Private vaccination of Sputnik-V has started and continues at select healthcare facilities. And while the vaccination drive continues, citizens on social media have complained of hospitals charging higher than the price set. However, that has reportedly been rectified as the hospitals were reminded that the retail price of the vaccine was Rs12,268, inclusive of their margins.
The government has registered some hospitals in the country where Sputnik-V vaccines are available. For instance, some of the places you can get vaccinated at are South City Hospital, Ziauddin Hospital, AKUH, and OMI Hospital in Karachi; Doctors Hospital, Chughtai Lab and Shaukat Khanum Hospital in Lahore; and Shifa Hospital in Islamabad.
SEARLE to enter the competition with Chinese vaccine
In a recent development in the Covid-19 private vaccine market, SEARLE pharmaceutical made its intentions of entering the market known. In a notice to the Pakistan Stock Exchange (PSX) dated April 1, 2021 (not an April Fool’s joke), SEARLE announced that it had signed an exclusive licensing and supply agreement with the Chinese Livzon Pharma Group for the recombinant novel coronavirus vaccine called V-01. The agreement is important considering this also provides SEARLE the license to manufacture in Pakistan.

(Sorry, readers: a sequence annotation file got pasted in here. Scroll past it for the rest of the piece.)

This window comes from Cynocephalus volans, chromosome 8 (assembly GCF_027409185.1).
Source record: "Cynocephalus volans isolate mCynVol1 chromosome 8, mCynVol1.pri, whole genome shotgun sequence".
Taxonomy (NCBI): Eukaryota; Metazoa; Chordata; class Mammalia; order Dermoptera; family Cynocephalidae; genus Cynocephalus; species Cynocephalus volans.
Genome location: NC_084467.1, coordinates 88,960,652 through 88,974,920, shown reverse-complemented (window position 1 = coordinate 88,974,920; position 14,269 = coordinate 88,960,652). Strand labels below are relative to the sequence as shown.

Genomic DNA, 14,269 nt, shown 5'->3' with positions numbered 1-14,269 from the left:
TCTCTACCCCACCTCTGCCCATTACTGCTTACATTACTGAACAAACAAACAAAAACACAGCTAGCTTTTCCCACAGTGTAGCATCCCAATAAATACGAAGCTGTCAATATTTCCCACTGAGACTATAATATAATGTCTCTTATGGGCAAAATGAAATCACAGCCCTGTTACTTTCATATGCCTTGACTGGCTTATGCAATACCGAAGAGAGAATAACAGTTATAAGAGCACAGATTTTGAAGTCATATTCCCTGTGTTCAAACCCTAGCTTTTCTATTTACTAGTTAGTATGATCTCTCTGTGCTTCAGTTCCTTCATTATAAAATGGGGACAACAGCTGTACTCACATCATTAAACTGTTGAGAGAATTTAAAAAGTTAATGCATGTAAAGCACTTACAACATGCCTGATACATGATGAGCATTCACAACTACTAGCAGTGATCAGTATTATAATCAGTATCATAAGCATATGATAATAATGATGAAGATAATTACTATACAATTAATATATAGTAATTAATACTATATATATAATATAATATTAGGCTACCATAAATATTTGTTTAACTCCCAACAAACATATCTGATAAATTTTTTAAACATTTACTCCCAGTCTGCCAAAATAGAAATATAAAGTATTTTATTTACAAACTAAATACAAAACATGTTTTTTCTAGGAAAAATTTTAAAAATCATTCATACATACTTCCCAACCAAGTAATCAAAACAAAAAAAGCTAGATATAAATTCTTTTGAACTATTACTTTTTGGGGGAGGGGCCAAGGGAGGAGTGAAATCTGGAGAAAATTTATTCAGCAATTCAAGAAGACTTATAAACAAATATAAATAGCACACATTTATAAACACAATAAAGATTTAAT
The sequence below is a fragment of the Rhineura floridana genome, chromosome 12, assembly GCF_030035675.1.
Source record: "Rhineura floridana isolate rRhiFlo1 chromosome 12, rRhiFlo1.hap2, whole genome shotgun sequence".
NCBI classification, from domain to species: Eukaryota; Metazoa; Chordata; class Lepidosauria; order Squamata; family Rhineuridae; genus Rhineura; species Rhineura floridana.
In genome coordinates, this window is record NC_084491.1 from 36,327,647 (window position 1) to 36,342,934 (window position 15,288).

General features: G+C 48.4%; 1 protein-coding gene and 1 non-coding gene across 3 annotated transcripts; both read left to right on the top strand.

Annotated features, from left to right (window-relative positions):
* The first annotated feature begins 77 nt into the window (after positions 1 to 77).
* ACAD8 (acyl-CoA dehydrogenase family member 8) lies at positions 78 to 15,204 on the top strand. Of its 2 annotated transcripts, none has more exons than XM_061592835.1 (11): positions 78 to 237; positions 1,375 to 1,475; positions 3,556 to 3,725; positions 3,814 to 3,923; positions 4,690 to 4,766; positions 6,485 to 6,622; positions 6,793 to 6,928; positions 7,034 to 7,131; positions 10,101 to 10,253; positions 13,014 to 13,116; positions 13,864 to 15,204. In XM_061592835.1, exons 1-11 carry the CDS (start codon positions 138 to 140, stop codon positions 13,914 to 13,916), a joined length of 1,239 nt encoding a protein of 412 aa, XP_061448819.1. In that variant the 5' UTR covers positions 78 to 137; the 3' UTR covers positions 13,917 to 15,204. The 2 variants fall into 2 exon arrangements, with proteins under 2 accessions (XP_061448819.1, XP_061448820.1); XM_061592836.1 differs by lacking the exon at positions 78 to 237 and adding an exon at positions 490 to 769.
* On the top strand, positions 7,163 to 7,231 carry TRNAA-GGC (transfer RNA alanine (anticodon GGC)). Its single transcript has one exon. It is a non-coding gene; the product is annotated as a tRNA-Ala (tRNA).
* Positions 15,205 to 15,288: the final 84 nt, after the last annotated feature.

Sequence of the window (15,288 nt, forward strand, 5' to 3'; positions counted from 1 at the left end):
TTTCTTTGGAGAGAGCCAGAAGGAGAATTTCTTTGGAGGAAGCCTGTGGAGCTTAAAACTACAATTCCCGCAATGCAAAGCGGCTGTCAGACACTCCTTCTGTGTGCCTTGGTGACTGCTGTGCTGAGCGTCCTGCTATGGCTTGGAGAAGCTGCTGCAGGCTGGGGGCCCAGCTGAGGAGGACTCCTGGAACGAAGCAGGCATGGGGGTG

The V-01 vaccine has shown promising results in the Phase-I and Phase-II of clinical trials and before any production of the vaccine begins in Pakistan, it has to go through Phase-III of clinical trials. For this purpose, upwards of 20,000 individuals will participate in the trials across five countries. SEARLE aims to enrol 10,000 Pakistanis into the Phase-III of clinical trials.
Following the successful completion of Phase-III trials, the company will seek emergency authorisation from DRAP to initially import finished products, followed by manufacturing the drug locally under a technology transfer from Livzon Pharma Group in China.